Republic of the Philippines


G.R. Nos. 79718-22 April 12, 1989


Justino C. Gimenez for petitioner.

The Solicitor General for public respondent.

De Guzman & Associates for private respondents.


Private respondents were employees of petitioner Quezon Electric Cooperative, holding the following positions:

Maynardo Tañada Disconnecting Officer

Renato Bacube Lineman

Flaviano Agubang Groundman

Petronio Pobeda Housewiring Estimator/Inspector

Ramon Pareja Bill Collector

In 1984, petitioner undertook the tracking down of pilferages of electricity. Among those investigated were its own employees, including private respondent herein, were found to have tampered meters and illegal connections in their houses resulting in the pilferage of electricity of said fourteen (14) employees, nine (9) agreed to resign and thereafter claimed the benefits due them. The five (5) private respondents did not, and were subsequently dismissed. Consequently, private respondents filed separate cases for illegal dismissal and non-payment or underpayment of benefits against petitioner.

In support of private respondents' dismissal, petitioner presented the following evidence:


Of the service wires (neutral and live), only the neutral wire could be pulled out from the built-in pipe in concrete, hence it is suspected there is an illegal tapping to the wire inside the conduit pipe installed in time of concreting leading to load side without passing through the meter. (Memorandum from Meter Calibration/ Replacement Crew, Annexes 5 & 5-A, Position Paper of the Petitioner). This is confirmed by the great disparity between estimated monthly KWH consumption of 127.8 per load survey and the actual registered consumption ranging from 32 to 45 KWH per month. (Annexes 6 & 7, Id.)


There was a trace that his house was jumpered because duplex wire was peeled off and a splice was left. (Annexes 5 and 5-A, Id.). He was also found using a different meter from the one issued for this house. (Memorandum from Chief Technical Services Section, Annex 10, Id.). The estimated monthly KWH consumption was 52 KW, while the registered consumption is 25 KWH per month. (Annexes 8 & 9, Id.).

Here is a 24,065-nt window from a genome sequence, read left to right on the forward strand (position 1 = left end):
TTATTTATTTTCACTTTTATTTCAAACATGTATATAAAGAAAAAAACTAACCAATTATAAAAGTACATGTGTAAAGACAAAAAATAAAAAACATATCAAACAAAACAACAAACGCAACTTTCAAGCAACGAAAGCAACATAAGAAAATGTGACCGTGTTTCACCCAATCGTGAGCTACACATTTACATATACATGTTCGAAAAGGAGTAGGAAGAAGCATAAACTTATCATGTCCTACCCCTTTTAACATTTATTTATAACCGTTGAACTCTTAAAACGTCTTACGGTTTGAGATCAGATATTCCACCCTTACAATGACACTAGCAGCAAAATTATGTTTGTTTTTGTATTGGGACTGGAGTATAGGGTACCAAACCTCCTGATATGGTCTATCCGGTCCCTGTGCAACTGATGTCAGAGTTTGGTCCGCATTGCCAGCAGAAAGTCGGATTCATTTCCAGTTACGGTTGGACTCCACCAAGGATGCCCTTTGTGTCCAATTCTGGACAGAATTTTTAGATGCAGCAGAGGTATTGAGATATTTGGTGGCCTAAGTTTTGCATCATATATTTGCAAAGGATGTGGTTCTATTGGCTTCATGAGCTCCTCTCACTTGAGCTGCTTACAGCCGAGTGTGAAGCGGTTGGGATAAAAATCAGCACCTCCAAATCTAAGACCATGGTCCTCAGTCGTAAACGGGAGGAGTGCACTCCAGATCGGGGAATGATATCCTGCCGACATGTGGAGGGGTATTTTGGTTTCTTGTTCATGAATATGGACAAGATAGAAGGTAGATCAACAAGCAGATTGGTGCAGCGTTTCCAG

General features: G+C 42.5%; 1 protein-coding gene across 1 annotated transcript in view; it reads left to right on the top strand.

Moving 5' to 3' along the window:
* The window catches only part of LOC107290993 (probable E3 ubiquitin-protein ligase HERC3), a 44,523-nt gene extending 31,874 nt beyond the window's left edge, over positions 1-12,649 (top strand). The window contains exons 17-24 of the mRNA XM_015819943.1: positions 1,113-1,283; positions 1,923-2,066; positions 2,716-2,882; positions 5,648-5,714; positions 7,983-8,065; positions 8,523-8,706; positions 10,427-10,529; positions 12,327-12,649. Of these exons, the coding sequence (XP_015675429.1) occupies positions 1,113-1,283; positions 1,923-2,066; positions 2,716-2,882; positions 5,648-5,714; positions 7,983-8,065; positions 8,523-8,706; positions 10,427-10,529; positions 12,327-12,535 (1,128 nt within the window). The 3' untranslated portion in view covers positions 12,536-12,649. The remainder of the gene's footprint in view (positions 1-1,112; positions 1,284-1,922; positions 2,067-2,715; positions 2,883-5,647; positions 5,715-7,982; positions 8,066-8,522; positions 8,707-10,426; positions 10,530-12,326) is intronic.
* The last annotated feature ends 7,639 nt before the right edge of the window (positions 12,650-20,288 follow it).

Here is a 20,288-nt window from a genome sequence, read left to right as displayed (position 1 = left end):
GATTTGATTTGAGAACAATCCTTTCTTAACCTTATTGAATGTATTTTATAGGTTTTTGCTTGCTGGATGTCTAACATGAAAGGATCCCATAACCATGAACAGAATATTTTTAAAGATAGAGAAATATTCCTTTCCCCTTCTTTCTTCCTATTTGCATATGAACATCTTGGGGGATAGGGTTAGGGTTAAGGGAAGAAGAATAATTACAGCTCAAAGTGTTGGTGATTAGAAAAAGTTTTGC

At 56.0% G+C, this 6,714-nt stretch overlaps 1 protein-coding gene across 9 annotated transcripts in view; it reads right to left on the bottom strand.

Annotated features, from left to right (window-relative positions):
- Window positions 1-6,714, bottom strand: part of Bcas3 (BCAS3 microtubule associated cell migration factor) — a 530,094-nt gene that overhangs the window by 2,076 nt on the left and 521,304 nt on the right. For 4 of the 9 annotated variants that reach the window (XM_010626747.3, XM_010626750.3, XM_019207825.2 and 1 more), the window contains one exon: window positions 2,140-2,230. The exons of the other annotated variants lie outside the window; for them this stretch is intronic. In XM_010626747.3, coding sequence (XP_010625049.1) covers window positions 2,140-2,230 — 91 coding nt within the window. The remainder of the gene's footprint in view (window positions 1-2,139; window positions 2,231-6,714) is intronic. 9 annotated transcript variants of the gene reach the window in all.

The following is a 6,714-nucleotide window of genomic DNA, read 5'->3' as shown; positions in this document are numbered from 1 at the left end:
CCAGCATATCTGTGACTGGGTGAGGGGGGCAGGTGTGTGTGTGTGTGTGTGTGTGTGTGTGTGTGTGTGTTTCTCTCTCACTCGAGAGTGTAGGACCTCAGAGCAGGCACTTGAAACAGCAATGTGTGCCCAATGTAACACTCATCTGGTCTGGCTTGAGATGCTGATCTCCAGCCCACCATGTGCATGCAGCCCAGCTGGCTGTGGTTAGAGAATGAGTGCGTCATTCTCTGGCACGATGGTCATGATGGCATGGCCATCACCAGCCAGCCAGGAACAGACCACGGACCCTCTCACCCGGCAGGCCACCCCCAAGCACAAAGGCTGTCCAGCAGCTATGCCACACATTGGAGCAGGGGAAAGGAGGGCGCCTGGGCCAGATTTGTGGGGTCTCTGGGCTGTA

Appliances that require large amount of electricity were directly tapped to the service drop. Thus, consumption does not register in the meter. (Annex 10, Id.).


His KWH meter was positioned upside down in such a way that the meter disc could hardly move, causing minimal registration of electricity consumed. (Annex 1-C, Id.).


Service drop was pelled off (Annex 1-D, Id.) where it could be reached easily by hand from a hole in the wall of his house. [Rollo, pp. 12-13; 63-64.]

The Labor Arbiter, while finding that there was basis to suspect private respondents of pilferage, nevertheless found that private respondents had been illegally dismissed and ordered their reinstatement with backwages, as the evidence proved insufficient to warrant their dismissal. The claims for unpaid or underpaid benefits were dismissed.

On appeal, public respondent National Labor Relations Commission dismissed petitioner's appeal and affirmed the decision of the Labor Arbiter. Petitioner's motion for reconsideration was subsequently denied. Hence, the instant petition.

In its petition, Quezon Electric Cooperative assails the finding of the Labor Arbiter, affirmed by the NLRC, that the evidence against private respondents was insufficient to warrant their dismissal, and thus ascribes to the NLRC grave abuse of discretion amounting to lack or excess of jurisdiction for sustaining the Labor Arbiter's decision to order their reinstatement with backwages.